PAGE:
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Implications of using hierarchical and six degree-of-freedom models for normal gait analyses.
Buczek-FL; Rainbow-MJ; Cooney-KM; Walker-MR; Sanders-JO
Gait Posture 2010 Jan; 31(1):57-63
Hierarchical biomechanical models (conventional gait model, CGM) are attractive because of simple data collection demands, yet they are susceptible to errors that are theoretically better controlled using six degree-of-freedom models that track body segments independently (OPT1). We wished to compare gait variables obtained with these models. Twenty-five normal children walked while wearing a hybrid marker configuration, permitting identical strides to be analyzed using CGM and OPT1. Kinematics and ground reaction forces were obtained using a common motion capture system. CGM and OPT1 were implemented in Visual3D software, where inverse dynamics provided 20 clinically relevant gait variables (joint angles, moments and powers). These were compared between models using dependent t-tests (Bonferroni-adjusted alpha of 0.0025), and ensemble averages. We hypothesized that OPT1 would provide data similar to CGM in the sagittal plane, and different from CGM in coronal and transverse planes. Six variables were significantly different in the sagittal plane, suggesting that CGM produced a more extended lower extremity; this was explained by a posterior bias to the lateral knee marker during knee flexion, as a result of skin movement artifact. No significant differences were found in coronal plane variables. Four variables were significantly different in the transverse plane. Ensemble averages were comparable between models. For normal children, biomechanical interpretations based upon these tested variables are unlikely to change due to independent segment tracking alone (CGM vs. OPT1). Additional differences may appear due to pathology, and when segment reference frames are changed from those used in CGM to reflect individual anatomy.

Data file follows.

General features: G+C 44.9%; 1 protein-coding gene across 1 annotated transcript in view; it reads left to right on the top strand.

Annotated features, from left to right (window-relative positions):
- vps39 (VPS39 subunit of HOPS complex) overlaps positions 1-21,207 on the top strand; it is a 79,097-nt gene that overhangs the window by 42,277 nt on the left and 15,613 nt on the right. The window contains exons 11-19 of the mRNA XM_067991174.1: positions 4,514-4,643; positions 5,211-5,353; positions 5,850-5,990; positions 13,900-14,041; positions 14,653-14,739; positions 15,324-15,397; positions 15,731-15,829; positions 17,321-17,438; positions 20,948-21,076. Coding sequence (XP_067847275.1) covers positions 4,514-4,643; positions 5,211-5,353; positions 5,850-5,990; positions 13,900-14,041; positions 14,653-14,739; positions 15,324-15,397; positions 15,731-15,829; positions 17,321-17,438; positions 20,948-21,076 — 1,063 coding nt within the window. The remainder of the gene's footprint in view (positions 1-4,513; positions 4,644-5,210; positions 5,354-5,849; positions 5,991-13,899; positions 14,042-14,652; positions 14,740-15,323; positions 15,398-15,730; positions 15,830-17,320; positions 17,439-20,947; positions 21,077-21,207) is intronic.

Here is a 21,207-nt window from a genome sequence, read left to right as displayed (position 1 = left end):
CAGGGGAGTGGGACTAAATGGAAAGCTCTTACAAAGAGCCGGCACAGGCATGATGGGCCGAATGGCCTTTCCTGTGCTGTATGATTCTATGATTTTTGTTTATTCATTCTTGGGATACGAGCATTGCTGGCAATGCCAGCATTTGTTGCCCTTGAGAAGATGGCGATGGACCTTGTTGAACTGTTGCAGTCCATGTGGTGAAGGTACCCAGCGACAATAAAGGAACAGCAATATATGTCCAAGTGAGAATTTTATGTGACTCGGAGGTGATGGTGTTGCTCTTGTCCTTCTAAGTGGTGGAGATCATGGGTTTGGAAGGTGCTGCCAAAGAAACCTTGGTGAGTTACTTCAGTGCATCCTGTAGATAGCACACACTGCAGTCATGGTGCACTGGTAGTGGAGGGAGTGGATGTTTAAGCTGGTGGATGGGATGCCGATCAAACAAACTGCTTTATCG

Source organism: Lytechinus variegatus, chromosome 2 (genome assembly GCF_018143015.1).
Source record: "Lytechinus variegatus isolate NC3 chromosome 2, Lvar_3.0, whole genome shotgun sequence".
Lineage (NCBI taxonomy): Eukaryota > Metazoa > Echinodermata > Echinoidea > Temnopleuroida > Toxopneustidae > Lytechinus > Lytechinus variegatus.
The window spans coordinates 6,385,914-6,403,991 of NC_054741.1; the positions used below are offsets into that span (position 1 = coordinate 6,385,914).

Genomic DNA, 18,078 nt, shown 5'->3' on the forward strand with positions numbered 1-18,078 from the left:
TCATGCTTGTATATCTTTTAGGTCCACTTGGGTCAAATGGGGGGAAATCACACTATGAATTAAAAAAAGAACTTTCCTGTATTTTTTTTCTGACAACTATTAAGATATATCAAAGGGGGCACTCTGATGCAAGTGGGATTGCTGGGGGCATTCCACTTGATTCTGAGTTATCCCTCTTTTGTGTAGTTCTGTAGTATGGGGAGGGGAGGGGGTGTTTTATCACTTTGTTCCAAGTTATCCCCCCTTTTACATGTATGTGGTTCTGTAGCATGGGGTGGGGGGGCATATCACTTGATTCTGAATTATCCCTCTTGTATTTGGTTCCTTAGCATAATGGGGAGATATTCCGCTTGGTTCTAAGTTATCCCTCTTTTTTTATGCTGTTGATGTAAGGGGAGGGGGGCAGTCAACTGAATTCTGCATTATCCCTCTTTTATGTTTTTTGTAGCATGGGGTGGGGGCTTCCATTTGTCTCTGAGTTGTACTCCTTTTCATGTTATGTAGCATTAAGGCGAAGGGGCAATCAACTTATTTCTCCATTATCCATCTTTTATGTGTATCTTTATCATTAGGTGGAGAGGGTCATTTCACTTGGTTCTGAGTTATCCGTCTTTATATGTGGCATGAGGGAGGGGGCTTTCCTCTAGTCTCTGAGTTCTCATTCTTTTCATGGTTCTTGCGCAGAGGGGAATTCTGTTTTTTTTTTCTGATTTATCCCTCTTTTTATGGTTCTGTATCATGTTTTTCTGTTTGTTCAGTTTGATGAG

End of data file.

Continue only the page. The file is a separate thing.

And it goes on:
Biomechanical-modeling; Biomechanics; Models; Humans; Children; Author Keywords: Six degree-of-freedom; Conventional gait model; Helen Hayes; Hierarchical; Normal; Human
Frank L. Buczek, NIOSH/HELD/ECTB, 1095 Willowdale Road, MS2027, Morgantown, WV 26505
Issue of Publication
Gait and Posture
WV; PA; RI; NY
Page last reviewed: March 11, 2019
Content source: National Institute for Occupational Safety and Health Education and Information Division